A new radioactive element is found that is a defense against the atomic bomb. Warmongers go to Pendrang as archaeologist but searching in secret for the element. The United Peace Foundation... See full summary »
Second feature version of the 1935 serial of the same name, consisting of material from the first and last few episodes, omitting all material and references involving Ben Ali, Queen Rama, and the Spider People.
William 'Stage' Boyd,
In Havana, Cuba in the late 1950s, a wealthy family, one of whose sons is a prominent night-club owner, is caught in the violent transition from the oppressive regime of Batista to the ... See full summary »
When the small town of Shrimpton-on-Sea is dragged out into space by the force of a 'dead star' passing Earth, the populace try to organise a local government based on equal rights for all,... See full summary »
After a series of electrical storms disrupts the world, electrical engineer Bruce Gordon develops a machine to trace the cause of the disasters. He discovers that the source is in central Africa and, backed by the nations of the world, sets out on an expedition. Bruce learns that the disturbances emanate from an area called the Magnetic Mountain. But unknown to our hero and his pal Jerry, the Magnetic Mountain also contains a super-advanced secret city ruled by the tyrannical scientific wizard named Zolok, who has unleashed the electrical fury threatening civilization as part of his plan to conquer the world. Zolok has under his control a brilliant inventor, Manyus, Manyus' beautiful daughter Natcha and an army of giant African slaves, who follow the dictates of a strongman, Appolyn, and Gorza, a dwarf. Also in the mix are schemers Reynolds and Colton, who plan to capture Manyus and thereby gain control of Zolok's army, and a double-crossing fellow explorer named Butterfield. Can ... Written by
Fiona Kelleghan <email@example.com>
Two different feature versions of this serial were released theatrically in 1935. See The Lost City (1935) and The Lost City (1935). One of the feature versions was condensed from the entire serial, the other was condensed from just chapters 1-4 with some added wrap up scenes tacked on. A few years later, yet another feature version of this serial was released theatrically, titled City of Lost Men (1940). See more »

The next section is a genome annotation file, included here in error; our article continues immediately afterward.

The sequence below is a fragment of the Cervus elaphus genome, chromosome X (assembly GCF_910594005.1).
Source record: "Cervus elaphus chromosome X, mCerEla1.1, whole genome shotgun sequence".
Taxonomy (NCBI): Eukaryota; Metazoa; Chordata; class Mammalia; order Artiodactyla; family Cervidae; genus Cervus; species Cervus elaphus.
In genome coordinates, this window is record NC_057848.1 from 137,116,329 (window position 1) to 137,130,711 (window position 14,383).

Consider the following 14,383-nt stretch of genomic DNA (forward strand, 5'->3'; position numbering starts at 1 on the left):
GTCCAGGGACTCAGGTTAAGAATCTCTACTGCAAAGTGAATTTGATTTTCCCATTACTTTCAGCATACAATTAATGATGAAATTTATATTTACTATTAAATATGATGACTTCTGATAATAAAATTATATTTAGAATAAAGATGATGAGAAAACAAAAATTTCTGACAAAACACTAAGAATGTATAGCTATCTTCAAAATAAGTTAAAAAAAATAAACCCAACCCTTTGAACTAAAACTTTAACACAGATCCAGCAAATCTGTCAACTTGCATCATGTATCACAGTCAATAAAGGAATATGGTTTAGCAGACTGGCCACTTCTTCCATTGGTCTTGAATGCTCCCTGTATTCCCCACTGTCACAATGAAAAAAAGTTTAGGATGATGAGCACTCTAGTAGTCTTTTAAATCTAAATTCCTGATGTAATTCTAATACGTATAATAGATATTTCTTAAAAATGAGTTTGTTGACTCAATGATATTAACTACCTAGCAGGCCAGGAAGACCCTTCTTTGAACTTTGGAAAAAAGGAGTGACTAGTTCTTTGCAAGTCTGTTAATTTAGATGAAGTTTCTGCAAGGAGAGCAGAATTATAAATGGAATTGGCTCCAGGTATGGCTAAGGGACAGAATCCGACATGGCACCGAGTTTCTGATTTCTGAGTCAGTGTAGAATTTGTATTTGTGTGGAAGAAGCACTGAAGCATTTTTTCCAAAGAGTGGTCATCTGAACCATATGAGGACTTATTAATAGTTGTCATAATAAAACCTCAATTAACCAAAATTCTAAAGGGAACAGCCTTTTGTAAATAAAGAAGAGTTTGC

In the mid Fifties, Famous Monsters of Filmland published photos and stories about early horror and sci-fi serials. The Lost City serial was reviewed by Forrest Ackerman, FM's publisher, in which he told a story about the serial being run on early television in New York City. This was at a time when the networks were using old movies to fill up daytime schedules. As the story goes, the kids were so frightened at seeing black natives being turned into giant zombies with wide-eyed expressions and menacing grins, that protests were made to the station running the serial. The station discontinued the serial viewings. This story found its way into a couple of movie reference books. A serial historian checked out the story and found no mention anywhere that it either ran or was discontinued due to criticism. The serial has become a classic among fans because of its outdated racism and because it featured George Hayes, who became "Gabby Hayes" in Roy Rogers westerns. It also featured familiar B actors Kane Richmond, Claudia Dell and William "Stage" Boyd. Boyd was a B actor whose infamous claim to fame was that he once arrested for having illegal liquor at a party in his house during Prohibition. When the story was published in the paper, a photo of another William Boyd, whose stardom was on the rise. The studio where Boyd was working released him on the morals clause, even though he was not guilty. It may have been at this time that the William Boyd who was arrested took the name "Stage" to differentiate from the other Boyd. In any case, the innocent Boyd toiled in the B picture sweatshops until he was cast in a A western as Hopalong Cassidy.
2 of 2 people found this review helpful.
Was this review helpful to you?
| Report this